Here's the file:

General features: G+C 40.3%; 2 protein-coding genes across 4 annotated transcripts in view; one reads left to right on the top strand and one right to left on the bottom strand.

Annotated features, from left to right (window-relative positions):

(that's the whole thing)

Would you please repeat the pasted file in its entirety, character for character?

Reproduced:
General features: G+C 40.3%; 2 protein-coding genes across 4 annotated transcripts in view; one reads left to right on the top strand and one right to left on the bottom strand.

Annotated features, from left to right (window-relative positions):